Many of the books I review here came to me as free advance copies. Not so for this often overlooked but meaty set of historical essays, for which I happily paid full jacket price. In fact, at one point I had a second, battered copy in my classroom, in the personal collection behind my desk alongside my second, battered copy of Battle Cry of Freedom. I used both more often than my other resources in preparing lectures.
This book is exactly what it says it is. It examines, chapter by chapter, revolutions as seen from an economic perspective, and from the point of view of the working class.
The American Civil War, my primary area of historical interest, was caused, says Novak, by two economic systems that had become mutually exclusive and incompatible–the feudal system of slavery (with a tiny minority of Caucasian power brokers ruling over the Black, poor white and racially mixed farmers of the still agrarian south), and the newly industrialized, capitalist north. The north needed to expand in order for capitalism to survive, but the southern aristocracy had ruined its own land with the nutritionally hungry yet profitable cotton crop. And the border states had taken up a trade seen nowhere before in the history of the world: the deliberate and planned mating of human beings so that their enslaved children might be physically strong, and bring higher prices.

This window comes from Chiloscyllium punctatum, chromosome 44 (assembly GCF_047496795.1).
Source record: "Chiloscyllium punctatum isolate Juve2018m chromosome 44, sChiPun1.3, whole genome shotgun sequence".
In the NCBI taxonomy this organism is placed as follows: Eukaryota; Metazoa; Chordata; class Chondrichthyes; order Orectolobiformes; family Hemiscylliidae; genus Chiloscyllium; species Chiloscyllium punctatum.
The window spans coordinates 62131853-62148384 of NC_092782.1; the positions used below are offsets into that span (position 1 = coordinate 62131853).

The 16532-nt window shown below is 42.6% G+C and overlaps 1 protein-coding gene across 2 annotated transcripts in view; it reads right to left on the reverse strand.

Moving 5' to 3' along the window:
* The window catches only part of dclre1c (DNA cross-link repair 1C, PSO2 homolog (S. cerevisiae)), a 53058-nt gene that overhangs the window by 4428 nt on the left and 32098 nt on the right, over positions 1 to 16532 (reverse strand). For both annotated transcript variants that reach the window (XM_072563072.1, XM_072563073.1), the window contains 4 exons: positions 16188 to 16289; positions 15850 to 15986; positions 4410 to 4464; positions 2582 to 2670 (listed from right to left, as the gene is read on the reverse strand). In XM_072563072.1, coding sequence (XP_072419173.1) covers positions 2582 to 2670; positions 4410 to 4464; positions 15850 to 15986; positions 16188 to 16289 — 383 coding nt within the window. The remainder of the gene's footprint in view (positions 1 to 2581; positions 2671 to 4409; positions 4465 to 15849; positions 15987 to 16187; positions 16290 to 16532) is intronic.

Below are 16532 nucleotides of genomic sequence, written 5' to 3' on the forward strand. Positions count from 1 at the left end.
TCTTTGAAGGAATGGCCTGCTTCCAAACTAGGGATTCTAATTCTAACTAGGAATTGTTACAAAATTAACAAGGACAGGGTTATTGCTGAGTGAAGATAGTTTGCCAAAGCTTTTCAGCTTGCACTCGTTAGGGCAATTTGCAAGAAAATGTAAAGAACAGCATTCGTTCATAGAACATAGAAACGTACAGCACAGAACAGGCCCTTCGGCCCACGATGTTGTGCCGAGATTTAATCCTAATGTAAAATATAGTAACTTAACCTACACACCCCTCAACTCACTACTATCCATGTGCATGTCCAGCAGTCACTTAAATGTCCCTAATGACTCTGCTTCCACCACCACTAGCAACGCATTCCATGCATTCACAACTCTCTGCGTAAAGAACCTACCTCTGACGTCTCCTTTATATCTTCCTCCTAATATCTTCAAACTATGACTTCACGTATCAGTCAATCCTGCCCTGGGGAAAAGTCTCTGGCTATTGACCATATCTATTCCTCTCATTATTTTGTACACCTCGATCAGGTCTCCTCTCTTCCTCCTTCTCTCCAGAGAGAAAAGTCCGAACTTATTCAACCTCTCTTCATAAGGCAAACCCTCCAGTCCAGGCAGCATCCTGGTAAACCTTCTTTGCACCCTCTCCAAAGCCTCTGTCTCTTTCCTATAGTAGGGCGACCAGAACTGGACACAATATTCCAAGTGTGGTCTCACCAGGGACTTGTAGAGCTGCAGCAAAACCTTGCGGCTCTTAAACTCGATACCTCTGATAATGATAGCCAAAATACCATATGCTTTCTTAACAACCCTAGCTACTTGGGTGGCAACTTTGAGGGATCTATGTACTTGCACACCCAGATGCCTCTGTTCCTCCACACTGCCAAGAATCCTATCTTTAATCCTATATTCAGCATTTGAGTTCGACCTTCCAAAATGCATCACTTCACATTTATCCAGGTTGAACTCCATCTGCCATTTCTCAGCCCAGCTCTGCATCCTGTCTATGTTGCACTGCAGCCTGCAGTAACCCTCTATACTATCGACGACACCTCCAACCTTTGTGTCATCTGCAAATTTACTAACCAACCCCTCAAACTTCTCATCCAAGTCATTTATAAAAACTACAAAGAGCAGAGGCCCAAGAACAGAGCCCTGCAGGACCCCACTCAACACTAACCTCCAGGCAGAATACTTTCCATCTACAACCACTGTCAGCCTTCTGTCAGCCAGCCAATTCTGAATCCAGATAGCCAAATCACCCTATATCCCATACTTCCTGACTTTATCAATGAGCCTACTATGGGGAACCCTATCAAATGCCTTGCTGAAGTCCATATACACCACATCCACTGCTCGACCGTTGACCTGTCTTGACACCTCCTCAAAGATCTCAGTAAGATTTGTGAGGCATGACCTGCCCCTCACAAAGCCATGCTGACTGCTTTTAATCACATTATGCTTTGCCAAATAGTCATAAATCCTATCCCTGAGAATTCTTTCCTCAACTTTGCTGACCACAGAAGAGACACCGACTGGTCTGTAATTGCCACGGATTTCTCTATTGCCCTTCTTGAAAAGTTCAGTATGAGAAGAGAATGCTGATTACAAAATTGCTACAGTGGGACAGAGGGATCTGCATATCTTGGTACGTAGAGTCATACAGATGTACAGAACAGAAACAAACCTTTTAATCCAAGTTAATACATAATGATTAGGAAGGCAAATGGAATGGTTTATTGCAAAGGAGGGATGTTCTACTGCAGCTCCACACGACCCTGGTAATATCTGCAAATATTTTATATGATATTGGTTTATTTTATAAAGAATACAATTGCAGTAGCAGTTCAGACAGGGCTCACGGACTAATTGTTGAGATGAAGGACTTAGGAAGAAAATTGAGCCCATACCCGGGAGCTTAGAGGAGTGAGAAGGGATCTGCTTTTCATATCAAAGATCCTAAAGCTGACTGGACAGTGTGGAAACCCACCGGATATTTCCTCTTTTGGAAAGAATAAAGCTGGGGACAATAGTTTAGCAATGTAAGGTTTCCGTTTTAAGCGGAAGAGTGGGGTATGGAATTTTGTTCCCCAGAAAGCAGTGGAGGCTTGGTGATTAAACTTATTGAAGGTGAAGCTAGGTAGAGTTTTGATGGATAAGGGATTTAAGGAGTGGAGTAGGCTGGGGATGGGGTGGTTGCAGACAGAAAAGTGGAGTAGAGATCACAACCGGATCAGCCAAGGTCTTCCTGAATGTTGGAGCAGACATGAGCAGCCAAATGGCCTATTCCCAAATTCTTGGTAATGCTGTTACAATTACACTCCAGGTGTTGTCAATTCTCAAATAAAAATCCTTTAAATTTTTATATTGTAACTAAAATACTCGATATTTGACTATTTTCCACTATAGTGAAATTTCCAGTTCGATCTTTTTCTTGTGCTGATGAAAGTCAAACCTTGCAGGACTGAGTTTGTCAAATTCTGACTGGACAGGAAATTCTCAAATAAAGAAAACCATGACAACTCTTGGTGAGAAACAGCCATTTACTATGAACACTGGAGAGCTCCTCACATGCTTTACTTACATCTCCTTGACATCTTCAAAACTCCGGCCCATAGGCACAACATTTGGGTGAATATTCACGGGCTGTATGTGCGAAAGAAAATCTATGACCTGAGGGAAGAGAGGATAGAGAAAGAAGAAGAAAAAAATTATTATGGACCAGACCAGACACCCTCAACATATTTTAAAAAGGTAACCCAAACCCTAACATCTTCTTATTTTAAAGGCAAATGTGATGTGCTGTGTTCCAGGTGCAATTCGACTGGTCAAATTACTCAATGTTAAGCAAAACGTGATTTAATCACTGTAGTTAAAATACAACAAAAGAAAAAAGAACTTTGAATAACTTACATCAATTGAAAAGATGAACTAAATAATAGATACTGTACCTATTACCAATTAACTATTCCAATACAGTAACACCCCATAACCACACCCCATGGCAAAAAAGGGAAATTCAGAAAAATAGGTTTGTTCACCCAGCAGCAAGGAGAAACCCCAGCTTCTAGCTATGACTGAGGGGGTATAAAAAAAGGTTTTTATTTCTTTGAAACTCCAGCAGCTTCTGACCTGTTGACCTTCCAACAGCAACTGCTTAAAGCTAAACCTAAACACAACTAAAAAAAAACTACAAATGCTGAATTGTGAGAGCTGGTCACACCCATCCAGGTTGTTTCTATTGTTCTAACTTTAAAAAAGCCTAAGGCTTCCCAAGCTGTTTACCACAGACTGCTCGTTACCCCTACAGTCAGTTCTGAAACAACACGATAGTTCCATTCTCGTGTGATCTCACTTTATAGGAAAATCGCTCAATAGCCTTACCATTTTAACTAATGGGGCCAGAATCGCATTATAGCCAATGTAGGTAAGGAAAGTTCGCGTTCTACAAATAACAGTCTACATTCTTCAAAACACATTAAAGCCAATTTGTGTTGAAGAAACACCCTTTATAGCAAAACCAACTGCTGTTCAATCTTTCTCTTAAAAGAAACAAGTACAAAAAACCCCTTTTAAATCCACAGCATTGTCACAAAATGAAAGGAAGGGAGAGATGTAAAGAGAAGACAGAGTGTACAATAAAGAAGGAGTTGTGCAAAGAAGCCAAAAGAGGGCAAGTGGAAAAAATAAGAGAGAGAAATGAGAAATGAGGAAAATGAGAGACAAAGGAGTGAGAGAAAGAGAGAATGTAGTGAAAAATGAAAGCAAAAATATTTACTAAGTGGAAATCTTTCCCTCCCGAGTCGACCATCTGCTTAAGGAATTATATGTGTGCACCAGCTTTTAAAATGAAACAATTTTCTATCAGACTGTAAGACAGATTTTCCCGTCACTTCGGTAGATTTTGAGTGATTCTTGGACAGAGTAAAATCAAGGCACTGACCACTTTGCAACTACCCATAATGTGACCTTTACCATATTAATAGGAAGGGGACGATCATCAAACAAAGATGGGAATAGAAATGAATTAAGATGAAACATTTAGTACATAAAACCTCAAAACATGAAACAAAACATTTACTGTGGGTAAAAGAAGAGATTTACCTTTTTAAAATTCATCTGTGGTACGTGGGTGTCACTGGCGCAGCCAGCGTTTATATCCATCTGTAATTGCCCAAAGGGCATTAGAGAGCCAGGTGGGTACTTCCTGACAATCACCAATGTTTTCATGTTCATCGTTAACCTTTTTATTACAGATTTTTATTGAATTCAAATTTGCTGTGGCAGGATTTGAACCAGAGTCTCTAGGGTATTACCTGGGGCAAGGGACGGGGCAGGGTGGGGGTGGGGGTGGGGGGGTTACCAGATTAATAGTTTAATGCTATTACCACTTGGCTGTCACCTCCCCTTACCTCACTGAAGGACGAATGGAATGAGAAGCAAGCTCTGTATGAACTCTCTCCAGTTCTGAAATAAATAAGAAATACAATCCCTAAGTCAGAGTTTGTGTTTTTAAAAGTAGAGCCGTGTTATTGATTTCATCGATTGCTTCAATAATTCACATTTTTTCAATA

Every chapter of this book covers a different aspect of revolution in the United States, but I recall the American Civil War strongest because it was my field for a number of years.
Whether or not you consider yourself a Marxist, if you are interested in American history, this well-documented series of scholarly essays is clear and thought-provoking, and well worth your time.
Available from Pathfinder Press.